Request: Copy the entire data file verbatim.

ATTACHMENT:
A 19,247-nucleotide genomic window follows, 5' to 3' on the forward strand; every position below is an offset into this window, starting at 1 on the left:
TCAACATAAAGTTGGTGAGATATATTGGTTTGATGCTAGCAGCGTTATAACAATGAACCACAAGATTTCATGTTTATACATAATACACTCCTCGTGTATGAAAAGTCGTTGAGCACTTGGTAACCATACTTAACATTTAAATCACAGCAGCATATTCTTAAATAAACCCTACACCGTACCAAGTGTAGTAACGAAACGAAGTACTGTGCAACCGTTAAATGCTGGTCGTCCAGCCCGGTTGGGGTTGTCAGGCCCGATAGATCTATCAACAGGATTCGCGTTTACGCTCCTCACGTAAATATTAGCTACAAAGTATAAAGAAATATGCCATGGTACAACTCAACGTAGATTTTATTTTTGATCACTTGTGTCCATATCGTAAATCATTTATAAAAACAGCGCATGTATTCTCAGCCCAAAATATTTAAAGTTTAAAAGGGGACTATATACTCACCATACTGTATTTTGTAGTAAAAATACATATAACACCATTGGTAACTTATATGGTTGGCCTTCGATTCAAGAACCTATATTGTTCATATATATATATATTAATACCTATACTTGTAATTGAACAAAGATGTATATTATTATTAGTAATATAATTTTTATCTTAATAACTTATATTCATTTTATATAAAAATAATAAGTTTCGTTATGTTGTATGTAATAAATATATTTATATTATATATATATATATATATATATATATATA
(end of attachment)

A 19,247-nucleotide genomic window follows, 5' to 3' on the forward strand; every position below is an offset into this window, starting at 1 on the left:
TCAACATAAAGTTGGTGAGATATATTGGTTTGATGCTAGCAGCGTTATAACAATGAACCACAAGATTTCATGTTTATACATAATACACTCCTCGTGTATGAAAAGTCGTTGAGCACTTGGTAACCATACTTAACATTTAAATCACAGCAGCATATTCTTAAATAAACCCTACACCGTACCAAGTGTAGTAACGAAACGAAGTACTGTGCAACCGTTAAATGCTGGTCGTCCAGCCCGGTTGGGGTTGTCAGGCCCGATAGATCTATCAACAGGATTCGCGTTTACGCTCCTCACGTAAATATTAGCTACAAAGTATAAAGAAATATGCCATGGTACAACTCAACGTAGATTTTATTTTTGATCACTTGTGTCCATATCGTAAATCATTTATAAAAACAGCGCATGTATTCTCAGCCCAAAATATTTAAAGTTTAAAAGGGGACTATATACTCACCATACTGTATTTTGTAGTAAAAATACATATAACACCATTGGTAACTTATATGGTTGGCCTTCGATTCAAGAACCTATATTGTTCATATATATATATATTAATACCTATACTTGTAATTGAACAAAGATGTATATTATTATTAGTAATATAATTTTTATCTTAATAACTTATATTCATTTTATATAAAAATAATAAGTTTCGTTATGTTGTATGTAATAAATATATTTATATTATATATATATATATATATATATATATATA